Today we also finish our study through the Gospel of Mark. The time is just before Holy Thursday and the Last Supper. This reading is an apocalyptic description and needs to be heard in conjunction with Mark 13:3-8 where Jesus is talking of the destruction of the temple (which occurred in A.D. 70).
Although this book tells us virtually all that we know about the Prophet Daniel (whose name means “God is my judge”), the author of this book is unknown. The book is arranged in no historical order and has come down to us with different parts written in different languages – some in Hebrew, some in Aramaic, and some in Greek. The portion in Greek [chapter 13 (Susanna), chapter 14 (Bel and the Dragon), and chapter 3:24-90 (The Prayer of Azariah)] are not contained in the Hebrew or, consequently, Protestant canon of scripture. There are unusual changes in construction throughout, the first person frequently alternating with the third. This leads scholars to suspect that multiple authors (and/or editors) may be involved.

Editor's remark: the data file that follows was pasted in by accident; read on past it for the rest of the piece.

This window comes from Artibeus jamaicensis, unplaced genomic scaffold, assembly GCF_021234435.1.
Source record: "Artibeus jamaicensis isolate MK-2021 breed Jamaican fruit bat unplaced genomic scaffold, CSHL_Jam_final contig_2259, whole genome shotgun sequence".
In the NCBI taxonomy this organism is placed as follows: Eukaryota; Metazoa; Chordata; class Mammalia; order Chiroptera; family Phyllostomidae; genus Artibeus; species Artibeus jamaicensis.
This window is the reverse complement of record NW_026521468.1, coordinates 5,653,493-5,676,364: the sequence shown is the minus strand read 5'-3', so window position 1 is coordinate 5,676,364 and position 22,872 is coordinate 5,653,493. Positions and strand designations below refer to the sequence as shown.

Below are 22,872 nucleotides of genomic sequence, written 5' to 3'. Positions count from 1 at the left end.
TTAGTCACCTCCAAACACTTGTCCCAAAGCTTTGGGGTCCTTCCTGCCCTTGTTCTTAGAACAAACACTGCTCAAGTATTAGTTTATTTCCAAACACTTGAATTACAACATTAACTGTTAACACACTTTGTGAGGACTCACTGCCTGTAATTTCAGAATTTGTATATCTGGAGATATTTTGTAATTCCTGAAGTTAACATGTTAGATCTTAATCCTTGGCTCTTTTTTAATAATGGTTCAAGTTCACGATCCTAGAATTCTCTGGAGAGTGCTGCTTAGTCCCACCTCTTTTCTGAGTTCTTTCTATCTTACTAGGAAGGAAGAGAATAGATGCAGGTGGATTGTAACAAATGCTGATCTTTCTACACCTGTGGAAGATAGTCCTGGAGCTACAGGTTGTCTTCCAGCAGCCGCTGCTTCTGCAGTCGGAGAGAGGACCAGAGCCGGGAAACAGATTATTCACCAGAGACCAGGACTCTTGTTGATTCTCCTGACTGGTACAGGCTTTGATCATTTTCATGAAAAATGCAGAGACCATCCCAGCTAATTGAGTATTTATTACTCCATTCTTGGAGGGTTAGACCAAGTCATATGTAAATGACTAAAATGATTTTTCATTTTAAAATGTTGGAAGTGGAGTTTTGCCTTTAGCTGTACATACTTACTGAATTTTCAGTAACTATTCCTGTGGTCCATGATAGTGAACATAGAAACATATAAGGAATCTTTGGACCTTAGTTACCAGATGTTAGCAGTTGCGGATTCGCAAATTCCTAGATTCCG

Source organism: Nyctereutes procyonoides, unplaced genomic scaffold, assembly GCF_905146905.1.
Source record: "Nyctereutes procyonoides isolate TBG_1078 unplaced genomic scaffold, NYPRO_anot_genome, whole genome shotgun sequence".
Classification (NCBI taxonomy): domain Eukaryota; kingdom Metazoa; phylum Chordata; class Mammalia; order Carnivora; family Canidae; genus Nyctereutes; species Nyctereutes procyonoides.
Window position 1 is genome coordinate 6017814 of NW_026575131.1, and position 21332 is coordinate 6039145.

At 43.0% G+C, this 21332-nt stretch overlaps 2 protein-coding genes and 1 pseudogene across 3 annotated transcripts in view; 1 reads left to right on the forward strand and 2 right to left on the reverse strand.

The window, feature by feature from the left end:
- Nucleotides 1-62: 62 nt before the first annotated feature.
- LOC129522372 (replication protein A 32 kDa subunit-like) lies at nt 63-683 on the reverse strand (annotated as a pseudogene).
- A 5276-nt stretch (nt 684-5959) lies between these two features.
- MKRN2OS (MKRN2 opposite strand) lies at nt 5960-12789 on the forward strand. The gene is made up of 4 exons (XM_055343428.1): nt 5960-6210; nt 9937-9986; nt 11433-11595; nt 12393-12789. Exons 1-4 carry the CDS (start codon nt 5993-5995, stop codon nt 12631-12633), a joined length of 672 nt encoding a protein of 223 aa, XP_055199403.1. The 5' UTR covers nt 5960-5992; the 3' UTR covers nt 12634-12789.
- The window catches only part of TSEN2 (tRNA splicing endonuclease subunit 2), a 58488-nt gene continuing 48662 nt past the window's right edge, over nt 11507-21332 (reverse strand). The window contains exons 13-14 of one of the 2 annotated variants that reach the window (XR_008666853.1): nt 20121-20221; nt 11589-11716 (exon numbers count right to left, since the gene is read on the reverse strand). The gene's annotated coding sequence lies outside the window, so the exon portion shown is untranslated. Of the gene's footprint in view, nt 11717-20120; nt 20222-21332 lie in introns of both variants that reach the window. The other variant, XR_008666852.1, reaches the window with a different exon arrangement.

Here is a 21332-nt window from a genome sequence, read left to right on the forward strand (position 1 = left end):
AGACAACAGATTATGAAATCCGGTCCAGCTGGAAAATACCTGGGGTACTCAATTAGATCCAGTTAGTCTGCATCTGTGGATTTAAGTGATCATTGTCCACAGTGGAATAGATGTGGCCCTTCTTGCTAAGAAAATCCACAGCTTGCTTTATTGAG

The Hebrew Bible locates Daniel in the historical section between Ezra and Esther. The Septuagint (the Greek translation used by the apostles) locates it in the section of prophetic writings as the fourth of the major prophets, after Ezekiel; which is where it is located in Catholic (and strangely, since they follow the Hebrew canon, Protestant) Bibles. The book was written around 300 B.C. or later, while Daniel himself lived some 225 to 300 years earlier.
Daniel had 4 apocalyptic visions which are described in chapters 7 through 12. Today’s reading comes from the ending of the 4th of these visions.
This is our last week in the Book of Hebrews. Rather than just study the verses leading up to and through the reading this week, let’s study all of Chapter 10 which will take over where we left off last week.